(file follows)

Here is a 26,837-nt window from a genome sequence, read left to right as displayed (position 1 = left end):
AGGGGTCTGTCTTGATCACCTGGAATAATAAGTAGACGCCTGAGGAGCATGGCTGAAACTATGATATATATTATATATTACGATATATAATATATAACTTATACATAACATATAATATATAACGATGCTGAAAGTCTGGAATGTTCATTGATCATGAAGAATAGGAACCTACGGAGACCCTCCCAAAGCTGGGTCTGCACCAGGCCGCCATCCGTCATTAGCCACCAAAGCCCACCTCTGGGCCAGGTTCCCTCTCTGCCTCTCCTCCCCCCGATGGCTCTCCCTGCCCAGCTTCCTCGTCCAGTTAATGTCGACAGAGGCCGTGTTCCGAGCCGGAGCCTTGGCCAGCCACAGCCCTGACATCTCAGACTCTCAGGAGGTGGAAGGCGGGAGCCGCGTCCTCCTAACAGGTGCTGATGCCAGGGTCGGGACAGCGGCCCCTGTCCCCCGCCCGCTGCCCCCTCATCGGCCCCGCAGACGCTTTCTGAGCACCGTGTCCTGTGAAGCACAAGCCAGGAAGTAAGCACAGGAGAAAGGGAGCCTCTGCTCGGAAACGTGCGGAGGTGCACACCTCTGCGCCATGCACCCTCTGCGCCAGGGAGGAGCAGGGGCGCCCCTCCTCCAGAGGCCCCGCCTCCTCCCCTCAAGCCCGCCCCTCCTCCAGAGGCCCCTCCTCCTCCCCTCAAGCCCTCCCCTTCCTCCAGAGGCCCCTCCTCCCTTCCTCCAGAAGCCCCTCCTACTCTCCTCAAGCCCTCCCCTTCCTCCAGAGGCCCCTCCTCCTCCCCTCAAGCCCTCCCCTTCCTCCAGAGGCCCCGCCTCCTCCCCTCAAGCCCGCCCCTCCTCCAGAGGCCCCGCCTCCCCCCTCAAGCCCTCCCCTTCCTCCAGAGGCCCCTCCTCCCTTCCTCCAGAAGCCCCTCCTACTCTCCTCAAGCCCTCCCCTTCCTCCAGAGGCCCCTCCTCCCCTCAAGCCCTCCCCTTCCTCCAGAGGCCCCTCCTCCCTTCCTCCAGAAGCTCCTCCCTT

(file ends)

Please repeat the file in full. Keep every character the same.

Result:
Here is a 26,837-nt window from a genome sequence, read left to right as displayed (position 1 = left end):
AGGGGTCTGTCTTGATCACCTGGAATAATAAGTAGACGCCTGAGGAGCATGGCTGAAACTATGATATATATTATATATTACGATATATAATATATAACTTATACATAACATATAATATATAACGATGCTGAAAGTCTGGAATGTTCATTGATCATGAAGAATAGGAACCTACGGAGACCCTCCCAAAGCTGGGTCTGCACCAGGCCGCCATCCGTCATTAGCCACCAAAGCCCACCTCTGGGCCAGGTTCCCTCTCTGCCTCTCCTCCCCCCGATGGCTCTCCCTGCCCAGCTTCCTCGTCCAGTTAATGTCGACAGAGGCCGTGTTCCGAGCCGGAGCCTTGGCCAGCCACAGCCCTGACATCTCAGACTCTCAGGAGGTGGAAGGCGGGAGCCGCGTCCTCCTAACAGGTGCTGATGCCAGGGTCGGGACAGCGGCCCCTGTCCCCCGCCCGCTGCCCCCTCATCGGCCCCGCAGACGCTTTCTGAGCACCGTGTCCTGTGAAGCACAAGCCAGGAAGTAAGCACAGGAGAAAGGGAGCCTCTGCTCGGAAACGTGCGGAGGTGCACACCTCTGCGCCATGCACCCTCTGCGCCAGGGAGGAGCAGGGGCGCCCCTCCTCCAGAGGCCCCGCCTCCTCCCCTCAAGCCCGCCCCTCCTCCAGAGGCCCCTCCTCCTCCCCTCAAGCCCTCCCCTTCCTCCAGAGGCCCCTCCTCCCTTCCTCCAGAAGCCCCTCCTACTCTCCTCAAGCCCTCCCCTTCCTCCAGAGGCCCCTCCTCCTCCCCTCAAGCCCTCCCCTTCCTCCAGAGGCCCCGCCTCCTCCCCTCAAGCCCGCCCCTCCTCCAGAGGCCCCGCCTCCCCCCTCAAGCCCTCCCCTTCCTCCAGAGGCCCCTCCTCCCTTCCTCCAGAAGCCCCTCCTACTCTCCTCAAGCCCTCCCCTTCCTCCAGAGGCCCCTCCTCCCCTCAAGCCCTCCCCTTCCTCCAGAGGCCCCTCCTCCCTTCCTCCAGAAGCTCCTCCCTT